Thus, the pastor preparing them to testify of their faith in Christ, so that they can be given the privileges of communicant membership by the elders and come to the Lord’s Supper, needs to approach them a little differently than someone who was converted out of the world as an adult. To that end, as a pastor I would give young people readying to make a public profession a single page worksheet with the following guidance on it. I offer it here as a hopeful aid to anyone that might benefit from it.
When preparing young people who have grown up in the church to make a public profession of faith, the usual formulaic approach of writing down a testimony usually does not work. Asking them to think of what their life was like before Christ, how they were then converted, and what has happened since then does not fit their experience.
For many teen-aged believers who grew up in a Christian home and attended church regularly do not remember a time when they did not believe in Christ. Though they have known experiences with sin and trusting in Christ through their life, they are hesitant about naming a time of conversion. Forcing them to come up with such a time can be a way of unknowingly sowing harmful seeds into their souls, as they start looking for an experience that creates doubt rather than looking to Christ with simple yet real faith.
Thus, the pastor preparing them to testify of their faith in Christ, so that they can be given the privileges of communicant membership by the elders and come to the Lord’s Supper, needs to approach them a little differently than someone who was converted out of the world as an adult. To that end, as a pastor I would give young people readying to make a public profession a single page worksheet with the following guidance on it. I offer it here as a hopeful aid to anyone that might benefit from it.*
If you were brought up in a faithful Christian family, you may not remember the exact time of your conversion. You may even think that your testimony is “not as exciting” as one who was dramatically converted out of a godless lifestyle. Yet remember that God was working in your life even before you were born. As He tells us in Deuteronomy 10:15, “Yet on your fathers did the LORD set His affection to love them, and He chose their descendants after them, even you above all peoples, as it is this day.” In the work He was doing in your parents and grandparents’ lives, God had you in mind as well.
So follow these guidelines in preparing your testimony.
Interview of Parents and Grandparents. The Scripture above from Deuteronomy reminds us that God can and does work through families and generations. Talking to your parents and grandparents who are believers can help you to prepare a faithful testimony of God’s work in your life. Set up an interview with your parents (and grandparents where possible) and ask them the following questions:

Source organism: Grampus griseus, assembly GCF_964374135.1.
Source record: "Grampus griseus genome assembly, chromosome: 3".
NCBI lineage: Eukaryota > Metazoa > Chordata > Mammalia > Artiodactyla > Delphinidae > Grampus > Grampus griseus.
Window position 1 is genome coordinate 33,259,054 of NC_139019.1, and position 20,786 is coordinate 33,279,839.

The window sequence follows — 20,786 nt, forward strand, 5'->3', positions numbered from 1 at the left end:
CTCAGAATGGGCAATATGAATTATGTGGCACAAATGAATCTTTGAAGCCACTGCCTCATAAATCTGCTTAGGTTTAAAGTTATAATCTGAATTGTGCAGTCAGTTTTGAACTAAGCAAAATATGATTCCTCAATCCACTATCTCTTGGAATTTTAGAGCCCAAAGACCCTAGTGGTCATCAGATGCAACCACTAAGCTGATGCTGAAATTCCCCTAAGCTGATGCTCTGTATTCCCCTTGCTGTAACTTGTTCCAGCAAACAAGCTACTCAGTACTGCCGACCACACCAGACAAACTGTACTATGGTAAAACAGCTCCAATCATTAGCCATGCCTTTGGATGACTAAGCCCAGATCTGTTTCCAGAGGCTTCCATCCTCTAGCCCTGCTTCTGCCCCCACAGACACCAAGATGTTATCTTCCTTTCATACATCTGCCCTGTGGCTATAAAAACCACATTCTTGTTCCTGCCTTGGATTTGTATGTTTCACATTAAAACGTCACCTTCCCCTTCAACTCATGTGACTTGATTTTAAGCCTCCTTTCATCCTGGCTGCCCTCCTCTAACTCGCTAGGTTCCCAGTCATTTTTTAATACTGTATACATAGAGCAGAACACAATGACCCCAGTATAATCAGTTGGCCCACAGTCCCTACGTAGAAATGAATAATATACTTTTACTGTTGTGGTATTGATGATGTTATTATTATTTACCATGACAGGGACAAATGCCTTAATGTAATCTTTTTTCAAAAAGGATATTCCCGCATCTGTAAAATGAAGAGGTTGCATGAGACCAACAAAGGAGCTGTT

- Briefly explain how you became a Christian.
- What evidence are you aware of that God was working in the generations of our family before us?
- Have you seen evidence that Jesus Christ has saved me from my sin? What do you see?
- What are some definitive moments in my life when you have seen me learn to trust Christ and walk with Him?
- Do you think I am ready for the responsibility of coming to the Lord’s Table? Why?
Personal Review of Your Life. Now jot down things that come to mind with regard to these subjects:
- Memories you have of the Christian training in your home (“We had family worship every night”, “We saw the Lord answer our prayers”, “We had the poor in our home”, “We memorized Scriptures”, etc.).
- Struggles with sin that Christ is helping you overcome, particularly in ways that you have seen yourself become less self-centered and more Christ-centered.
- Significant verses that God has used in your life.
Writing of your testimony. Using the ideas gathered above, write out your story in such a way that a listener could understand how God saved you and what it means to believe. Try to keep this story around 5 minutes in length. Put in details that help aid the story, but avoid too many details that would clutter it up. When we are together again, I will listen and offer suggestions for making it more easy for a listener to follow.
*Though this worksheet was used in a Presbyterian church setting to grant baptized children the privilege of communicant membership, I believe it could be used equally as well in a Baptist setting to prepare young people growing up in the church for their profession of faith.
Barry York is Professor of Pastoral Theology at Reformed Presbyterian Theological Seminary in Pittsburgh. This article is used with permission.